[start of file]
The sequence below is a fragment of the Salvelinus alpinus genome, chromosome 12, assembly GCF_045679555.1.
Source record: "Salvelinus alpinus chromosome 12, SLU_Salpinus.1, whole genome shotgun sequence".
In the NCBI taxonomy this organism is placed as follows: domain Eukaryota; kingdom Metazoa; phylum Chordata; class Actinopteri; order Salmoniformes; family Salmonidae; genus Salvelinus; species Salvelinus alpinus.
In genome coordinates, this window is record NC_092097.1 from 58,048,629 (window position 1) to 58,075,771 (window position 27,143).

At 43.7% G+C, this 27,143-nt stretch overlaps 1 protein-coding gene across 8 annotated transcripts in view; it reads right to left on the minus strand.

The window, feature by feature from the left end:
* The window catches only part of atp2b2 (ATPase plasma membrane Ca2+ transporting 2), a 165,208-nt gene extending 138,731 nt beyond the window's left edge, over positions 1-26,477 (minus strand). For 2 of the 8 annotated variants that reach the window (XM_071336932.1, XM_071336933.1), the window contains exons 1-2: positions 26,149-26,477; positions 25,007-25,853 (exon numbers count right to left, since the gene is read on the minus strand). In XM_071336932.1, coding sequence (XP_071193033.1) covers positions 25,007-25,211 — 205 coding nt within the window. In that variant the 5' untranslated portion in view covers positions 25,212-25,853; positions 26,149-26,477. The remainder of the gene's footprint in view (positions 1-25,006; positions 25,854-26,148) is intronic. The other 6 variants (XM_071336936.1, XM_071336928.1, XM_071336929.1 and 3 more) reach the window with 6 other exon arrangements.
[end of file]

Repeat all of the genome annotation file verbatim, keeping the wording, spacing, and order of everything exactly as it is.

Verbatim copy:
The sequence below is a fragment of the Salvelinus alpinus genome, chromosome 12, assembly GCF_045679555.1.
Source record: "Salvelinus alpinus chromosome 12, SLU_Salpinus.1, whole genome shotgun sequence".
In the NCBI taxonomy this organism is placed as follows: domain Eukaryota; kingdom Metazoa; phylum Chordata; class Actinopteri; order Salmoniformes; family Salmonidae; genus Salvelinus; species Salvelinus alpinus.
In genome coordinates, this window is record NC_092097.1 from 58,048,629 (window position 1) to 58,075,771 (window position 27,143).

At 43.7% G+C, this 27,143-nt stretch overlaps 1 protein-coding gene across 8 annotated transcripts in view; it reads right to left on the minus strand.

The window, feature by feature from the left end:
* The window catches only part of atp2b2 (ATPase plasma membrane Ca2+ transporting 2), a 165,208-nt gene extending 138,731 nt beyond the window's left edge, over positions 1-26,477 (minus strand). For 2 of the 8 annotated variants that reach the window (XM_071336932.1, XM_071336933.1), the window contains exons 1-2: positions 26,149-26,477; positions 25,007-25,853 (exon numbers count right to left, since the gene is read on the minus strand). In XM_071336932.1, coding sequence (XP_071193033.1) covers positions 25,007-25,211 — 205 coding nt within the window. In that variant the 5' untranslated portion in view covers positions 25,212-25,853; positions 26,149-26,477. The remainder of the gene's footprint in view (positions 1-25,006; positions 25,854-26,148) is intronic. The other 6 variants (XM_071336936.1, XM_071336928.1, XM_071336929.1 and 3 more) reach the window with 6 other exon arrangements.